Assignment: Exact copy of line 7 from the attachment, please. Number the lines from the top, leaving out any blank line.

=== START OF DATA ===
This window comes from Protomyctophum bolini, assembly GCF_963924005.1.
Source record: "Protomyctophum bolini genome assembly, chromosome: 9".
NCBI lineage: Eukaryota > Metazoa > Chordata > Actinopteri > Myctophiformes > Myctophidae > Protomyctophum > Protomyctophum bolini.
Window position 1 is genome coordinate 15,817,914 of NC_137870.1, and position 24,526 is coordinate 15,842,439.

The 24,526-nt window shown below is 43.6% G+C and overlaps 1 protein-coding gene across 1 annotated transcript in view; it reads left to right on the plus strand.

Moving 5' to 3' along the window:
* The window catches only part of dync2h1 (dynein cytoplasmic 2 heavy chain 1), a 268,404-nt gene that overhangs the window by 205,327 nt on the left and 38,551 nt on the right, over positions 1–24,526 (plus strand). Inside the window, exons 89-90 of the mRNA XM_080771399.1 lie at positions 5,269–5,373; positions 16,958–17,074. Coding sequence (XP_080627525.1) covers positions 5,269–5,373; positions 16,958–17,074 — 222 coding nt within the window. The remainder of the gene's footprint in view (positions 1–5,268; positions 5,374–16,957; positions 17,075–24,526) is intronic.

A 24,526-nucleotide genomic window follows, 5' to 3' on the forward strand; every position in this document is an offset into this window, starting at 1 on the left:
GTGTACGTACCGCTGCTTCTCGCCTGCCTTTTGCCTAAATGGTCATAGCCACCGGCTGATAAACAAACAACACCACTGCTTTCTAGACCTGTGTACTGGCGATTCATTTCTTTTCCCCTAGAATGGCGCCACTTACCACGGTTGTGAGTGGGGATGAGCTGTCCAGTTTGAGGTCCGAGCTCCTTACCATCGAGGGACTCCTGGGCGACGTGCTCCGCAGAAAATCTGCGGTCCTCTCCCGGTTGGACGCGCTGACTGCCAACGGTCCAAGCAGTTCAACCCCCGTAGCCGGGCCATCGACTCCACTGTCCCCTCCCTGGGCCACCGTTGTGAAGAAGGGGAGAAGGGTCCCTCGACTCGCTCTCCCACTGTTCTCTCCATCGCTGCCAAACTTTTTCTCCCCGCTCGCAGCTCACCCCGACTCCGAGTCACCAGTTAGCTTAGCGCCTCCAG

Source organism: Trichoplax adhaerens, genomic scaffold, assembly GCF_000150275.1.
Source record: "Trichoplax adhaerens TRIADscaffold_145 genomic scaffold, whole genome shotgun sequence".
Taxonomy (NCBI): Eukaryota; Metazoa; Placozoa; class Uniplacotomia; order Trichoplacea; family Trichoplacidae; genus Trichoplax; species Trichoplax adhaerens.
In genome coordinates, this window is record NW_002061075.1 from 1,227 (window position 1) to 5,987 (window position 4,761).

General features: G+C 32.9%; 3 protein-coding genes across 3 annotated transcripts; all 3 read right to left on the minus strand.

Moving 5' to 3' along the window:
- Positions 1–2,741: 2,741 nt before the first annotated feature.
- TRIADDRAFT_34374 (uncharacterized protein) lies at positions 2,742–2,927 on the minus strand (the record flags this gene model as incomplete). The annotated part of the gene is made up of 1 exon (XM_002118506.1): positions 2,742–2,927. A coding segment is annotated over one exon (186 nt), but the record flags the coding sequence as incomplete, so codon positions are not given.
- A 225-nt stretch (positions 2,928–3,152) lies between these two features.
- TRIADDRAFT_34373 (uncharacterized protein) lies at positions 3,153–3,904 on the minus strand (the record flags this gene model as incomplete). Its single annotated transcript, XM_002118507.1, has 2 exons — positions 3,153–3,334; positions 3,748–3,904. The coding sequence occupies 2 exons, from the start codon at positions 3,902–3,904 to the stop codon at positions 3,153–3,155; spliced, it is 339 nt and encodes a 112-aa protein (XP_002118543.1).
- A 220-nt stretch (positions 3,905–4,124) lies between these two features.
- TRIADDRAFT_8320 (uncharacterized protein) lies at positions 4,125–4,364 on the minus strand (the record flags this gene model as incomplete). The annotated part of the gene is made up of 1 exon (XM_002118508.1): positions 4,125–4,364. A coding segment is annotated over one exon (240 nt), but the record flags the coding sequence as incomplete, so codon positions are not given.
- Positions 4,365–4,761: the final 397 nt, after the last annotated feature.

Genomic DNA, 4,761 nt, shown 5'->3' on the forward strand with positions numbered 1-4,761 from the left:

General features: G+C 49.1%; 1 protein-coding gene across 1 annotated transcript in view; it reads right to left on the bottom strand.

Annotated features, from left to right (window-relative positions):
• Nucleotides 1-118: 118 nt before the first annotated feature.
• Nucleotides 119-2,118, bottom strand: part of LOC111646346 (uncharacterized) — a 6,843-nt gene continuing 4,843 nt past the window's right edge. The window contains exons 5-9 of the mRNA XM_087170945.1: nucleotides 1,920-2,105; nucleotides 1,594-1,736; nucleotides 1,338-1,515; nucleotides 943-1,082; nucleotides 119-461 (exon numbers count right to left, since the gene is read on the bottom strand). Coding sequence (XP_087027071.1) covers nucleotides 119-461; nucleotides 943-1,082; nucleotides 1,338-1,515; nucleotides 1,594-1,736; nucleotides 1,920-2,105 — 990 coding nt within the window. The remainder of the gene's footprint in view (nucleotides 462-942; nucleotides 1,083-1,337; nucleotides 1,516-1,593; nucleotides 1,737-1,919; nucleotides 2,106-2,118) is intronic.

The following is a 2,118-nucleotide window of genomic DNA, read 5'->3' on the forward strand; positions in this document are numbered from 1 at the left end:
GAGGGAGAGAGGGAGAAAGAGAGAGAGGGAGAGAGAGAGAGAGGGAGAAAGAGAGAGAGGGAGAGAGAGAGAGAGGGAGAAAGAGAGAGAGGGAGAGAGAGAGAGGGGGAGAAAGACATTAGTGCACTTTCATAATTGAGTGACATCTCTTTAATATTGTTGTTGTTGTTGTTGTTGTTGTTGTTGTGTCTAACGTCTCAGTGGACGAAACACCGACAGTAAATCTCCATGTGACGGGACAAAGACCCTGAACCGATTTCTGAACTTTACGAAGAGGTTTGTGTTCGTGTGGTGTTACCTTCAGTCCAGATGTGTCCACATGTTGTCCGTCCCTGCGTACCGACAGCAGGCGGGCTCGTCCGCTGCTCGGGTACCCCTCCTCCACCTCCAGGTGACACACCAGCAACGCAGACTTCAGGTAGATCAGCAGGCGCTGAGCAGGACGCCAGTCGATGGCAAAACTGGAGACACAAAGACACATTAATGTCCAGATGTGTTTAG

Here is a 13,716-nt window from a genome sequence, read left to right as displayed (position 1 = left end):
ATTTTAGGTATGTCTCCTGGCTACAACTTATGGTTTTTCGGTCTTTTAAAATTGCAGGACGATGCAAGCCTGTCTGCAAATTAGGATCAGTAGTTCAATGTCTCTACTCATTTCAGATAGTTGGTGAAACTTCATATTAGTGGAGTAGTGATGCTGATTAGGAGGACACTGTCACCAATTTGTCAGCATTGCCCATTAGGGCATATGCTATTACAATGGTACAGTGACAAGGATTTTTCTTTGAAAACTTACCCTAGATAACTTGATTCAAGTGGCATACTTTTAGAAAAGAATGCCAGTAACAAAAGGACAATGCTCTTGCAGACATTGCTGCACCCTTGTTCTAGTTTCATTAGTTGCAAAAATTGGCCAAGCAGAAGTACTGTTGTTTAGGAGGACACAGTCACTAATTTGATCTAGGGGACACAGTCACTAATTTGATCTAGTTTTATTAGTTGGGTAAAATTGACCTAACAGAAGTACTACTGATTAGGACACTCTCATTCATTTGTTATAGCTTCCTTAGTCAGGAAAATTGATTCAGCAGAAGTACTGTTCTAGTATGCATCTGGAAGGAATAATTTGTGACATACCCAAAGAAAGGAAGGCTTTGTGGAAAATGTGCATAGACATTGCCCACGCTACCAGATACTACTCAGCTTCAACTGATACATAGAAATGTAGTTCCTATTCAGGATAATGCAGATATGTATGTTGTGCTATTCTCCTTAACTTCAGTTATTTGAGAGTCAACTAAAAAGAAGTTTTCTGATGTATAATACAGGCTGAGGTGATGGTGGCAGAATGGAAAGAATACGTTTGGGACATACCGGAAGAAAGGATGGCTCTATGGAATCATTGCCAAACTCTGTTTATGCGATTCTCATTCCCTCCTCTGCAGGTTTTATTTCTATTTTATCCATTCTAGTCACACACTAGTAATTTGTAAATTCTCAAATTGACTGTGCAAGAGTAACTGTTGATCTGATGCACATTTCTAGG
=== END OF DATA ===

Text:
* The window catches only part of dync2h1 (dynein cytoplasmic 2 heavy chain 1), a 268,404-nt gene that overhangs the window by 205,327 nt on the left and 38,551 nt on the right, over positions 1–24,526 (plus strand). Inside the window, exons 89-90 of the mRNA XM_080771399.1 lie at positions 5,269–5,373; positions 16,958–17,074. Coding sequence (XP_080627525.1) covers positions 5,269–5,373; positions 16,958–17,074 — 222 coding nt within the window. The remainder of the gene's footprint in view (positions 1–5,268; positions 5,374–16,957; positions 17,075–24,526) is intronic.